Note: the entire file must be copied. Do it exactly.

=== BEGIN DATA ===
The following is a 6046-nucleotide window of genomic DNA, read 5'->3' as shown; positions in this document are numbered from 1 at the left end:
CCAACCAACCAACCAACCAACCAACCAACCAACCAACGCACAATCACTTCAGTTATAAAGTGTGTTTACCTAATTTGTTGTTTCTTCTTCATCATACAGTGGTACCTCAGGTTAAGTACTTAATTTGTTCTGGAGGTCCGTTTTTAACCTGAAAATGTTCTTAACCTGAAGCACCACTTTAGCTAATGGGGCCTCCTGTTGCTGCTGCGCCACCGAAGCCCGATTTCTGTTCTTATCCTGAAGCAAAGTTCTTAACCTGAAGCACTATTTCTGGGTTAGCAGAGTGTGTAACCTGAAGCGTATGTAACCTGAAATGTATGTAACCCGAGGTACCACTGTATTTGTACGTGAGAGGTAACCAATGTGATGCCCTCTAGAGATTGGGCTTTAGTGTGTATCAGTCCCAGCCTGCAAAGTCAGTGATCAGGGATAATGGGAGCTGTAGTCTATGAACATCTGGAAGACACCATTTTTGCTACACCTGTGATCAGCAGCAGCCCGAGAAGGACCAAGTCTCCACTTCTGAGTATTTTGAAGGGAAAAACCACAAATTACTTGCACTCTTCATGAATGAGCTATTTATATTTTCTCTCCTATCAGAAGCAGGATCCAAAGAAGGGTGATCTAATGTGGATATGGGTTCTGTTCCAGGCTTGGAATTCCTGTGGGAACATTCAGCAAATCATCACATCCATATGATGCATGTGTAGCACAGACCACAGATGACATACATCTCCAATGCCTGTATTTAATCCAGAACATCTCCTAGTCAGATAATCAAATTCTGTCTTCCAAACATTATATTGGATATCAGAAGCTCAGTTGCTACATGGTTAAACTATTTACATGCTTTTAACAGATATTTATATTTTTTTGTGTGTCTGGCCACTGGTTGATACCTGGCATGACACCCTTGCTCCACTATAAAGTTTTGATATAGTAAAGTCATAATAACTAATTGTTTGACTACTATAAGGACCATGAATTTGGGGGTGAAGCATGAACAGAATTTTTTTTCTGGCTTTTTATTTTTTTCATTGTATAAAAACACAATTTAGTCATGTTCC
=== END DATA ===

The following is a 6046-nucleotide window of genomic DNA, read 5'->3' as shown; positions in this document are numbered from 1 at the left end:
CCAACCAACCAACCAACCAACCAACCAACCAACCAACGCACAATCACTTCAGTTATAAAGTGTGTTTACCTAATTTGTTGTTTCTTCTTCATCATACAGTGGTACCTCAGGTTAAGTACTTAATTTGTTCTGGAGGTCCGTTTTTAACCTGAAAATGTTCTTAACCTGAAGCACCACTTTAGCTAATGGGGCCTCCTGTTGCTGCTGCGCCACCGAAGCCCGATTTCTGTTCTTATCCTGAAGCAAAGTTCTTAACCTGAAGCACTATTTCTGGGTTAGCAGAGTGTGTAACCTGAAGCGTATGTAACCTGAAATGTATGTAACCCGAGGTACCACTGTATTTGTACGTGAGAGGTAACCAATGTGATGCCCTCTAGAGATTGGGCTTTAGTGTGTATCAGTCCCAGCCTGCAAAGTCAGTGATCAGGGATAATGGGAGCTGTAGTCTATGAACATCTGGAAGACACCATTTTTGCTACACCTGTGATCAGCAGCAGCCCGAGAAGGACCAAGTCTCCACTTCTGAGTATTTTGAAGGGAAAAACCACAAATTACTTGCACTCTTCATGAATGAGCTATTTATATTTTCTCTCCTATCAGAAGCAGGATCCAAAGAAGGGTGATCTAATGTGGATATGGGTTCTGTTCCAGGCTTGGAATTCCTGTGGGAACATTCAGCAAATCATCACATCCATATGATGCATGTGTAGCACAGACCACAGATGACATACATCTCCAATGCCTGTATTTAATCCAGAACATCTCCTAGTCAGATAATCAAATTCTGTCTTCCAAACATTATATTGGATATCAGAAGCTCAGTTGCTACATGGTTAAACTATTTACATGCTTTTAACAGATATTTATATTTTTTTGTGTGTCTGGCCACTGGTTGATACCTGGCATGACACCCTTGCTCCACTATAAAGTTTTGATATAGTAAAGTCATAATAACTAATTGTTTGACTACTATAAGGACCATGAATTTGGGGGTGAAGCATGAACAGAATTTTTTTTCTGGCTTTTTATTTTTTTCATTGTATAAAAACACAATTTAGTCATGTTCC